Drunk on All Your Strange New Words

Cover of Drunk on All Your Strange New Words
Eddie Robson
Star Rating
Reviewer's Rating
Jun 28, 2022

Hello and welcome to this week's edition of #NewTitleTuesday, where we take a brief look at a new title that's hitting the shelves at your local library! It's late July, summer is in full swing, and lines on new releases are long, so if you're looking for something great to read, always reach out to your friendly neighborhood library staff; we're always happy to help. 

This week's selection is DRUNK ON ALL YOUR STRANGE NEW WORDS by Eddie Robson. Robson, a British writer who's been in the business for a while, working on radio plays, short stories, comic books, and television scripts, particurlary on Doctor Who, famous for it's quirky take on science fiction. He brings that sense of delightful weirdness to this novel, a sly near-future locked-room mystery (with a twist) which has the potential to appeal to readers who normally steer clear of science fiction. 

In DRUNK ON ALL YOUR STRANGE NEW WORDS, humanity has made contact with aliens, called the Logi. The Logi don't use spoken language to communicate - they use telepathy. But only a small amount of humans have the ability to glean any sort of meaning from these alien thoughts, and the overwhelmed, fragile human mind suffers the effects of drunkenness afterward. In the novel, we begin with Lydia, who works with one of the Logi ambassadors in New York. One morning, this ambassador is found dead, with an intoxicated Lydia the only other person in the house who could have done it. Under heavy political pressure from the humans - and the Logi, she must prove her innocence.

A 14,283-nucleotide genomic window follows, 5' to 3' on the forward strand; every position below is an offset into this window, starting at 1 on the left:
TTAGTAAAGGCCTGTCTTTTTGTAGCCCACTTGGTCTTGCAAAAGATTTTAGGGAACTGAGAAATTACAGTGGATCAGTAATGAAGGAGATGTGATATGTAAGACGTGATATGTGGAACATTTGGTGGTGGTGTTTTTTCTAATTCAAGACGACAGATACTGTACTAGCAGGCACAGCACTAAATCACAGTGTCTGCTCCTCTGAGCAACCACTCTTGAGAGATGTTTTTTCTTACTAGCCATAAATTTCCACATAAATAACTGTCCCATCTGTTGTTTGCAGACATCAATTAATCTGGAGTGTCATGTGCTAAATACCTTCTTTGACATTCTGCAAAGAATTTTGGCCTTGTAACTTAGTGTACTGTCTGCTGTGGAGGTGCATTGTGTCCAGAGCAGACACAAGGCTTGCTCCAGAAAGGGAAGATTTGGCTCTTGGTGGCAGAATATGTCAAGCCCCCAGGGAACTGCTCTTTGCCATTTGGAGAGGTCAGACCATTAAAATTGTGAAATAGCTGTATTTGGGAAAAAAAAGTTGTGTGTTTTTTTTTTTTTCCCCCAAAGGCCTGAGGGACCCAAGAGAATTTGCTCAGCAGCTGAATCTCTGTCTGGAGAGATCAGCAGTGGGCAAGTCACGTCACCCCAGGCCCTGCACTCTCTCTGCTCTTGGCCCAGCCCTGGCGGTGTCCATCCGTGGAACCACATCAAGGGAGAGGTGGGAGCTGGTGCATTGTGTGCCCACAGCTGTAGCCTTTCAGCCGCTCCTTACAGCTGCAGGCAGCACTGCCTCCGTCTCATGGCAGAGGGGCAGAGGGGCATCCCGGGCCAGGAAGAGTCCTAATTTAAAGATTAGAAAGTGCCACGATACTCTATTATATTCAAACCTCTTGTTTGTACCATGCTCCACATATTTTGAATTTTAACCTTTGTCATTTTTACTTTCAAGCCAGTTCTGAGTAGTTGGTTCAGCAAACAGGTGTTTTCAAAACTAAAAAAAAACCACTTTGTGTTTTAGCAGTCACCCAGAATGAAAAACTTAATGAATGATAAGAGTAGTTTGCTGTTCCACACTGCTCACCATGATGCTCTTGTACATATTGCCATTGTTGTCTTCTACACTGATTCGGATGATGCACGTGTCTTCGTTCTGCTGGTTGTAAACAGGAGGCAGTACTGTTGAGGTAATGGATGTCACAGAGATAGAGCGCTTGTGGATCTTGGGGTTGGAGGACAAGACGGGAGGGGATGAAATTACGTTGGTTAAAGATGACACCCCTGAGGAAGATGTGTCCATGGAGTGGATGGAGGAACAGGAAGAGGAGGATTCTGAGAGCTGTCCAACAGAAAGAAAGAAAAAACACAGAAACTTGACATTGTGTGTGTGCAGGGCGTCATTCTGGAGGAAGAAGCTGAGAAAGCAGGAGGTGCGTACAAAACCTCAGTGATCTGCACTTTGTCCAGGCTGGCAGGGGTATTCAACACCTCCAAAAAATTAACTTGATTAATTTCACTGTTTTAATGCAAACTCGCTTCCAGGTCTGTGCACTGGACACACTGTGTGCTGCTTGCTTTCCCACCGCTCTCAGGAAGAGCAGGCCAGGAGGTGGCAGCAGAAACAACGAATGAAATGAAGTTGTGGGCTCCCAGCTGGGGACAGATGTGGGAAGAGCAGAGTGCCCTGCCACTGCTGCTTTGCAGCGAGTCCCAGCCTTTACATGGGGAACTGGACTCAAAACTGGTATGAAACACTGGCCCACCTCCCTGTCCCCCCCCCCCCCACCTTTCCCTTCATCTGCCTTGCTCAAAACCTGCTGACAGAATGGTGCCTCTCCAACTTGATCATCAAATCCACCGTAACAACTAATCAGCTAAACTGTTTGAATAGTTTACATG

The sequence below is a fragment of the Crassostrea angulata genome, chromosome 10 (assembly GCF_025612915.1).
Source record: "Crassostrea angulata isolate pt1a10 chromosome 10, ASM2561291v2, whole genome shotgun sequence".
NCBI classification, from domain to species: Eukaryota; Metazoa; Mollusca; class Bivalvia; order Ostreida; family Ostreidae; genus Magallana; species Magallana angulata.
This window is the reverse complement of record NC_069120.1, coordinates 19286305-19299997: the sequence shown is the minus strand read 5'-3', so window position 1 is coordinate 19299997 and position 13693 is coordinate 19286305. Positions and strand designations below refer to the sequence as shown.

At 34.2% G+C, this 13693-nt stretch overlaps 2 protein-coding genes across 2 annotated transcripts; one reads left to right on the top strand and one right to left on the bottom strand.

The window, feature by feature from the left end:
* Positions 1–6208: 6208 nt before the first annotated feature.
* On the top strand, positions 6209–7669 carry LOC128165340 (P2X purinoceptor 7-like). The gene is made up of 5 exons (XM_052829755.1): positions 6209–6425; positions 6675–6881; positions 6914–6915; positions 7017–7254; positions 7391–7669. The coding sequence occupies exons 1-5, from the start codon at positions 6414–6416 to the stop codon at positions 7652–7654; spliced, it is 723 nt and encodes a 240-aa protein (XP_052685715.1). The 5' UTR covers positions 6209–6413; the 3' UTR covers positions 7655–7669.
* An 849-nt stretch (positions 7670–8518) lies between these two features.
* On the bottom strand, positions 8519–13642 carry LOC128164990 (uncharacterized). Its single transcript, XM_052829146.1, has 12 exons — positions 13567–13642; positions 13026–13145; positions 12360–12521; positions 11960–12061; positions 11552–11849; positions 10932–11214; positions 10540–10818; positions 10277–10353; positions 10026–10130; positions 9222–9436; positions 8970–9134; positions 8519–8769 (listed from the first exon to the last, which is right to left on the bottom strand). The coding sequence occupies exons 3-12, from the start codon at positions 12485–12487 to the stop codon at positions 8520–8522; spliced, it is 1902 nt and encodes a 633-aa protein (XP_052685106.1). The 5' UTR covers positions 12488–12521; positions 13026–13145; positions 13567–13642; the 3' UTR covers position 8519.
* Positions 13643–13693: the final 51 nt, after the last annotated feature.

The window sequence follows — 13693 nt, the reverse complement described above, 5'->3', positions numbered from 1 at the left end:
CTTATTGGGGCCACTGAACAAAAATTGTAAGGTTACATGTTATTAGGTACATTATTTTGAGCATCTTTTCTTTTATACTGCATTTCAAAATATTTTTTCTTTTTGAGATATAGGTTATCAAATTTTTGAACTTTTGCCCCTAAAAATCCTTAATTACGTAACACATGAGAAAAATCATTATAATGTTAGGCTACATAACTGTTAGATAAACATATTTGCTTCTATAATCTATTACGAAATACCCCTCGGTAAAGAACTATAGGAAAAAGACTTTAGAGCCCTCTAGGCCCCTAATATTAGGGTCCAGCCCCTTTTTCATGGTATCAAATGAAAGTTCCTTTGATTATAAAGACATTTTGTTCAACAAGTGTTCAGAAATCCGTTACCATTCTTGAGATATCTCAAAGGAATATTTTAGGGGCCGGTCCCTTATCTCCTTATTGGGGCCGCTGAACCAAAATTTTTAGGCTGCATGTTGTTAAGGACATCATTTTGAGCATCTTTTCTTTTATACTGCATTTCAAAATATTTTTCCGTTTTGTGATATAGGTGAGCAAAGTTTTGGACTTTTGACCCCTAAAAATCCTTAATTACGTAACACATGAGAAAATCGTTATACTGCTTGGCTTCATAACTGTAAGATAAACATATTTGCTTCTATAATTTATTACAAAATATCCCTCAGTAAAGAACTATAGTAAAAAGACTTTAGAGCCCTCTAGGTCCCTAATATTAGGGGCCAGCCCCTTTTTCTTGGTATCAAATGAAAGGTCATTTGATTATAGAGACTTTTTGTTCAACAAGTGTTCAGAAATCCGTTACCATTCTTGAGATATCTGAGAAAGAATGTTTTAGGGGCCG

Even though the setup might sound like the basis of a thriller, under Robson's light touch, this is an enjoyable offbeat locked-room mystery loaded with interesting soft sci-fi ideas with a pinch of British charm. Readers will enjoy the mystery and the near-future world as well as fall in love with Lydia, who despite her Logi translation skills isn't very confident in herself but finds her stride as the novel goes on. 

I'm always interested in novels that introduce readers to different genres, taking elements of one type of story and gently mixing them in with another, producing cross-pollination that readers otherwise might not have access to. This might be one of those novels to take a chance on, so if this sounds like it might be in your wheelhouse, please place your holds. We hope you enjoy. (And if you like what you read, let us know, and we can point you towards more!)

Thanks for reading, and we'll see you next time!

Reviewed by Gregg W.
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